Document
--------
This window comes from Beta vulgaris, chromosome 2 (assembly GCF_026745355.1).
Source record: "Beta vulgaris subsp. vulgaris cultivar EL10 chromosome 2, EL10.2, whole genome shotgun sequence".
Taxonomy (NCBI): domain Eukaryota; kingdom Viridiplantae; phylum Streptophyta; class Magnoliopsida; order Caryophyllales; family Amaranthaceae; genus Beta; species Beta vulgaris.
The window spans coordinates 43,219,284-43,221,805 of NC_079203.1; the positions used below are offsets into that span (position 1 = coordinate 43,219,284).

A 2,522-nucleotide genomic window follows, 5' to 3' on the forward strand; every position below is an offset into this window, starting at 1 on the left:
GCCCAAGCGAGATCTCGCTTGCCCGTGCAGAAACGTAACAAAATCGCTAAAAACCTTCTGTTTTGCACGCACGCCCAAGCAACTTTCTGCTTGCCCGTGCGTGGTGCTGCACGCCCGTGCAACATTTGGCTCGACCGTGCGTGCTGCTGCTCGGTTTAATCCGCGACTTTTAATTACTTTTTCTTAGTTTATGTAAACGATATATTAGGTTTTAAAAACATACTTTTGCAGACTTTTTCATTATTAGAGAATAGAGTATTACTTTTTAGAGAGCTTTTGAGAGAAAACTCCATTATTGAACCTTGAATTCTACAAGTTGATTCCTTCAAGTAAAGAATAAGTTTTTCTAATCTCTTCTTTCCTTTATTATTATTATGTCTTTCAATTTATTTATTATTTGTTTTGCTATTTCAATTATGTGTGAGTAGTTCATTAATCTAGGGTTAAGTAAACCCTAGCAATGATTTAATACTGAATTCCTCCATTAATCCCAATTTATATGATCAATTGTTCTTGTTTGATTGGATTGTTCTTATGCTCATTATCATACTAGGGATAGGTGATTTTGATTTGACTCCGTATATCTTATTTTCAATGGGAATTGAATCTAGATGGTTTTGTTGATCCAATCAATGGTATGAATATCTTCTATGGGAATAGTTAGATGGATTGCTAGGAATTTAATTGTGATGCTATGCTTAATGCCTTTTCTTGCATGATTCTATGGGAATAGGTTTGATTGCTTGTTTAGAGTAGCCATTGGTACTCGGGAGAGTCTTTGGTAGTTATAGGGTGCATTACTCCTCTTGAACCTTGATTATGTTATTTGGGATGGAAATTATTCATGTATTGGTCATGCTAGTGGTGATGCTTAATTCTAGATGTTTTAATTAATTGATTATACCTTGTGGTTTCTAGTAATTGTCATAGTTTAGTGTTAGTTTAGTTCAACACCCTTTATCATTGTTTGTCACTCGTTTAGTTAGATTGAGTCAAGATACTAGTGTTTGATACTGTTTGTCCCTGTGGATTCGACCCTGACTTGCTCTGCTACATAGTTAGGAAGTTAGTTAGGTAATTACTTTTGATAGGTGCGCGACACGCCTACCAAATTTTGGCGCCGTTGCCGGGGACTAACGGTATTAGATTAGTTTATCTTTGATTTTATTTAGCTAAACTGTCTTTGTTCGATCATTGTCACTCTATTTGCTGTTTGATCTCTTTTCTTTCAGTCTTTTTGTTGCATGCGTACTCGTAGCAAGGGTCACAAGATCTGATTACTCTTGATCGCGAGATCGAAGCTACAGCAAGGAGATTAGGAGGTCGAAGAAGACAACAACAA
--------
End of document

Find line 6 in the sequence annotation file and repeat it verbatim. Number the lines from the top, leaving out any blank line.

GCCCAAGCGAGATCTCGCTTGCCCGTGCAGAAACGTAACAAAATCGCTAAAAACCTTCTGTTTTGCACGCACGCCCAAGCAACTTTCTGCTTGCCCGTGCGTGGTGCTGCACGCCCGTGCAACATTTGGCTCGACCGTGCGTGCTGCTGCTCGGTTTAATCCGCGACTTTTAATTACTTTTTCTTAGTTTATGTAAACGATATATTAGGTTTTAAAAACATACTTTTGCAGACTTTTTCATTATTAGAGAATAGAGTATTACTTTTTAGAGAGCTTTTGAGAGAAAACTCCATTATTGAACCTTGAATTCTACAAGTTGATTCCTTCAAGTAAAGAATAAGTTTTTCTAATCTCTTCTTTCCTTTATTATTATTATGTCTTTCAATTTATTTATTATTTGTTTTGCTATTTCAATTATGTGTGAGTAGTTCATTAATCTAGGGTTAAGTAAACCCTAGCAATGATTTAATACTGAATTCCTCCATTAATCCCAATTTATATGATCAATTGTTCTTGTTTGATTGGATTGTTCTTATGCTCATTATCATACTAGGGATAGGTGATTTTGATTTGACTCCGTATATCTTATTTTCAATGGGAATTGAATCTAGATGGTTTTGTTGATCCAATCAATGGTATGAATATCTTCTATGGGAATAGTTAGATGGATTGCTAGGAATTTAATTGTGATGCTATGCTTAATGCCTTTTCTTGCATGATTCTATGGGAATAGGTTTGATTGCTTGTTTAGAGTAGCCATTGGTACTCGGGAGAGTCTTTGGTAGTTATAGGGTGCATTACTCCTCTTGAACCTTGATTATGTTATTTGGGATGGAAATTATTCATGTATTGGTCATGCTAGTGGTGATGCTTAATTCTAGATGTTTTAATTAATTGATTATACCTTGTGGTTTCTAGTAATTGTCATAGTTTAGTGTTAGTTTAGTTCAACACCCTTTATCATTGTTTGTCACTCGTTTAGTTAGATTGAGTCAAGATACTAGTGTTTGATACTGTTTGTCCCTGTGGATTCGACCCTGACTTGCTCTGCTACATAGTTAGGAAGTTAGTTAGGTAATTACTTTTGATAGGTGCGCGACACGCCTACCAAATTTTGGCGCCGTTGCCGGGGACTAACGGTATTAGATTAGTTTATCTTTGATTTTATTTAGCTAAACTGTCTTTGTTCGATCATTGTCACTCTATTTGCTGTTTGATCTCTTTTCTTTCAGTCTTTTTGTTGCATGCGTACTCGTAGCAAGGGTCACAAGATCTGATTACTCTTGATCGCGAGATCGAAGCTACAGCAAGGAGATTAGGAGGTCGAAGAAGACAACAACAA